Local hospital using new technology to help stroke patients

A machine at Franciscan Health Lafayette is helping stroke patients recover and it is the only one in the state.
A machine at Franciscan Health Lafayette is helping stroke patients recover and it is the only one in the state.

LAFAYETTE, Ind. (WLFI) — A machine at Franciscan Health Lafayette is helping stroke patients recover, and it is the only one in the state.

“We are going to provide the best rehab care using the latest technology for the community, ” said Dr. Pradeep Gnanapragasm, rehabilitation medical director at Franciscan Health Lafayette.

The Ekso GT robotic exoskeleton is used for patients in stroke rehab.

Bruce Colgan has been using the exoskeleton for about a month. His wife Susan Colgan said he had a massive stroke at work on Sept. 1.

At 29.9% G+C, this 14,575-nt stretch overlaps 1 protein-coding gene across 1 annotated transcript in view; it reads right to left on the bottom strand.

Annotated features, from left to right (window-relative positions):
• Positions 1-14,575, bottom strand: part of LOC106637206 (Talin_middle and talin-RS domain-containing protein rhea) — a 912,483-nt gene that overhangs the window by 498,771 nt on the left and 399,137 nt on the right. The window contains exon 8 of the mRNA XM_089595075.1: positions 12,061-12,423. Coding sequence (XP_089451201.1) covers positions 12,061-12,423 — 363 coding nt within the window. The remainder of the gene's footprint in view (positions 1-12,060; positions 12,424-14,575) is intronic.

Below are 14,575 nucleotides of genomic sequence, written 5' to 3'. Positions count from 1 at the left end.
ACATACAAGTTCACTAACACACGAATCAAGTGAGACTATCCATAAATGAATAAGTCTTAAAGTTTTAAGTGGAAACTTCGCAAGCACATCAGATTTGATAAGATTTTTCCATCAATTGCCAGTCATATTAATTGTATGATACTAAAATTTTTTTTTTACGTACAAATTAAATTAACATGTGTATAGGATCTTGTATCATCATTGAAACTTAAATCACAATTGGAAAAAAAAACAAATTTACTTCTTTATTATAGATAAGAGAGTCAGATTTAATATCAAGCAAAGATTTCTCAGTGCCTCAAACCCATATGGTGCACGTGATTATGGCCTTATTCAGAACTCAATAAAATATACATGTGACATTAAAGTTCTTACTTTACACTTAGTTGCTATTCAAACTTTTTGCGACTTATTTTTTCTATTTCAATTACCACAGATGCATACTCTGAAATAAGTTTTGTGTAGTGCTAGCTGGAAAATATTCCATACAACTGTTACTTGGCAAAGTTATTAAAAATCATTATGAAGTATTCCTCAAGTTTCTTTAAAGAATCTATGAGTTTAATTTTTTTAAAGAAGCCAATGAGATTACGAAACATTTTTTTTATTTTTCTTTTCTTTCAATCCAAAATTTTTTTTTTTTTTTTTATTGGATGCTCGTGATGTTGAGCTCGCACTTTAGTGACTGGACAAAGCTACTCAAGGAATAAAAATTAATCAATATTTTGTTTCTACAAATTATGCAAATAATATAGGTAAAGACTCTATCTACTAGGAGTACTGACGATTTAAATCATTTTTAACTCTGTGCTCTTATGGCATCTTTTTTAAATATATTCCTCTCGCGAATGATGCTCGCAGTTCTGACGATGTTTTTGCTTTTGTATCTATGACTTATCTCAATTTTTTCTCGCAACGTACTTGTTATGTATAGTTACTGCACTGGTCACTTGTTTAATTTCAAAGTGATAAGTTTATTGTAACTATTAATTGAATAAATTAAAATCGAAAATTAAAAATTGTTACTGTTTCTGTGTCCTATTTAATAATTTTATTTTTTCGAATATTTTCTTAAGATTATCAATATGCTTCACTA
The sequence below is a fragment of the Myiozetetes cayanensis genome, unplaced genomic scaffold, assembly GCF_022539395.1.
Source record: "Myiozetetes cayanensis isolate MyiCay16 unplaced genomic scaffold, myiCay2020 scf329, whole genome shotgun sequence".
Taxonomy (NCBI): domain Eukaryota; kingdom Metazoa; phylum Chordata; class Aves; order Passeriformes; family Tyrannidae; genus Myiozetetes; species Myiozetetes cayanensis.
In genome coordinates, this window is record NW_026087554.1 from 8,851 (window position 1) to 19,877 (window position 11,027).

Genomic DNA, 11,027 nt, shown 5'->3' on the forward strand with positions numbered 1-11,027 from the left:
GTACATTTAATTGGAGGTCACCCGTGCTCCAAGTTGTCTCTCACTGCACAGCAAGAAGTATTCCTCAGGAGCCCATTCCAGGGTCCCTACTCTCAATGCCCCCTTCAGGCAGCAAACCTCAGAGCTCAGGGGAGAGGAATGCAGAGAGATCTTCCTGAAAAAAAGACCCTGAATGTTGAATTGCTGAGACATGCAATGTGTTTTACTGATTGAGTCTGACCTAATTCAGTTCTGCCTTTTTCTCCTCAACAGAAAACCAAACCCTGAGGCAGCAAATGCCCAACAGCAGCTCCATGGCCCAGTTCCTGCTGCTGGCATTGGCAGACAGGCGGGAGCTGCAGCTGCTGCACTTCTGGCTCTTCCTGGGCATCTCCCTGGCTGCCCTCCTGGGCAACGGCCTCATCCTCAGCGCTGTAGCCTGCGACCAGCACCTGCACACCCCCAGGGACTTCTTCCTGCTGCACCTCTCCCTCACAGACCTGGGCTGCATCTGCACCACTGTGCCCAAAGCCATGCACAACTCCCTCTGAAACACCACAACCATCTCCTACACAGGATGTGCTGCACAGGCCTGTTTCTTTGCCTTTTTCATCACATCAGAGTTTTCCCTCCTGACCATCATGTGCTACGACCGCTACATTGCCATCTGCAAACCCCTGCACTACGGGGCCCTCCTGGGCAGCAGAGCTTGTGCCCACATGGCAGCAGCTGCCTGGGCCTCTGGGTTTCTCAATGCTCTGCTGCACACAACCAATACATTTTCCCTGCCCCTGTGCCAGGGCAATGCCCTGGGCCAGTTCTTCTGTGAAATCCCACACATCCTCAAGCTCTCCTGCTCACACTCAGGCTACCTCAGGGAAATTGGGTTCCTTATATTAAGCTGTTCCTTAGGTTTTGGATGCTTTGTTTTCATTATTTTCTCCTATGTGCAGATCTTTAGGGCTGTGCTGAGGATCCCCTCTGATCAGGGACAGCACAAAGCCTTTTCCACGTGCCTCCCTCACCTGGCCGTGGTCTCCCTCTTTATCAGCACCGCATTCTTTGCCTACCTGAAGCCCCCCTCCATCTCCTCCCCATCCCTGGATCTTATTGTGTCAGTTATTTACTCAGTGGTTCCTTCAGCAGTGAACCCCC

“Before, when he come in … I’ll be honest. I didn’t think he was gonna do anything,” said Susan Colgan.

Dr. Gnanapragasm, Bruce Colgan’s physician, said research shows the machine accelerates the patient’s progress. There’s only one, but the robotic suit can be programmed to assist or offer full support to the person using it.

“The main goal is to keep them ready and prevent complications related to not walking,” said Dr. Gnanapragasm.

With the machine, the doctor can train his patients to walk the right way while building core and leg strength.

“This helps the payer too,” said Dr. Gnanapragasm. “The lesser number of days they stay in a rehab unit it benefits them. They don’t spend that much of money.”

The goal of the robotic backpack is to give people a better quality of life. It helps them by walking naturally and taking more steps in therapy.

“The patient is walking 700 feet with Ekso,” Dr. Gnanapragasm said. “Without Ekso, maybe 20 feet, 30 feet.”

The first day Bruce Colgan used the machine, he was told to take two or three steps.

“The doctor was standing down there at the desk,” Susan Colgan said. “He couldn’t believe it was Bruce coming, but he done 80 [steps] that day.”

Now, he can take more than 600 steps.

“How does that make you feel that this is kind of helping you progress like this?” News 18’s Kiyerra Lake asked Bruce Colgan.

“Feels good,” he replied. “Feels good.”